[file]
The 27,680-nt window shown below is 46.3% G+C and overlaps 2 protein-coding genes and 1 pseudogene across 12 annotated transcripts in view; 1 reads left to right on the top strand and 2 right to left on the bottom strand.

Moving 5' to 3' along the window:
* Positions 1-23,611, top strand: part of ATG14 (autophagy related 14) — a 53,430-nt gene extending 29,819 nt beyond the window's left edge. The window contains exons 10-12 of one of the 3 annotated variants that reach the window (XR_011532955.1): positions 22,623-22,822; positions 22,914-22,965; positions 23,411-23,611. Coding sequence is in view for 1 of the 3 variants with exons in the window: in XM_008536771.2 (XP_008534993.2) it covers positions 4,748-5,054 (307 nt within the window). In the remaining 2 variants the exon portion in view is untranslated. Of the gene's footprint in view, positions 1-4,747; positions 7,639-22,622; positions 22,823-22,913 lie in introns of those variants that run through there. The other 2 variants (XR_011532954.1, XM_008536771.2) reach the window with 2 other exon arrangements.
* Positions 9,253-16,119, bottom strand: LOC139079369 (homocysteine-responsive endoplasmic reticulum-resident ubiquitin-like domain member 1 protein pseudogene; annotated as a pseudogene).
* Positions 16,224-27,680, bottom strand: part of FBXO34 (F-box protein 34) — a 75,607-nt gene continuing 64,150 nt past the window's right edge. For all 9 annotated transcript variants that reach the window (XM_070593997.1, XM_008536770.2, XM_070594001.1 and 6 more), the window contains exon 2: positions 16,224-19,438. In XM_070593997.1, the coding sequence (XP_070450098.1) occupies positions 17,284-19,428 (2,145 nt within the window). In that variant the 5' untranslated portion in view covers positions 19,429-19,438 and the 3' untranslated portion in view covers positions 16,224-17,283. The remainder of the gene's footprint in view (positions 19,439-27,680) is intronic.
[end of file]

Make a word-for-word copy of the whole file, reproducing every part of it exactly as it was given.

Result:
The 27,680-nt window shown below is 46.3% G+C and overlaps 2 protein-coding genes and 1 pseudogene across 12 annotated transcripts in view; 1 reads left to right on the top strand and 2 right to left on the bottom strand.

Moving 5' to 3' along the window:
* Positions 1-23,611, top strand: part of ATG14 (autophagy related 14) — a 53,430-nt gene extending 29,819 nt beyond the window's left edge. The window contains exons 10-12 of one of the 3 annotated variants that reach the window (XR_011532955.1): positions 22,623-22,822; positions 22,914-22,965; positions 23,411-23,611. Coding sequence is in view for 1 of the 3 variants with exons in the window: in XM_008536771.2 (XP_008534993.2) it covers positions 4,748-5,054 (307 nt within the window). In the remaining 2 variants the exon portion in view is untranslated. Of the gene's footprint in view, positions 1-4,747; positions 7,639-22,622; positions 22,823-22,913 lie in introns of those variants that run through there. The other 2 variants (XR_011532954.1, XM_008536771.2) reach the window with 2 other exon arrangements.
* Positions 9,253-16,119, bottom strand: LOC139079369 (homocysteine-responsive endoplasmic reticulum-resident ubiquitin-like domain member 1 protein pseudogene; annotated as a pseudogene).
* Positions 16,224-27,680, bottom strand: part of FBXO34 (F-box protein 34) — a 75,607-nt gene continuing 64,150 nt past the window's right edge. For all 9 annotated transcript variants that reach the window (XM_070593997.1, XM_008536770.2, XM_070594001.1 and 6 more), the window contains exon 2: positions 16,224-19,438. In XM_070593997.1, the coding sequence (XP_070450098.1) occupies positions 17,284-19,428 (2,145 nt within the window). In that variant the 5' untranslated portion in view covers positions 19,429-19,438 and the 3' untranslated portion in view covers positions 16,224-17,283. The remainder of the gene's footprint in view (positions 19,439-27,680) is intronic.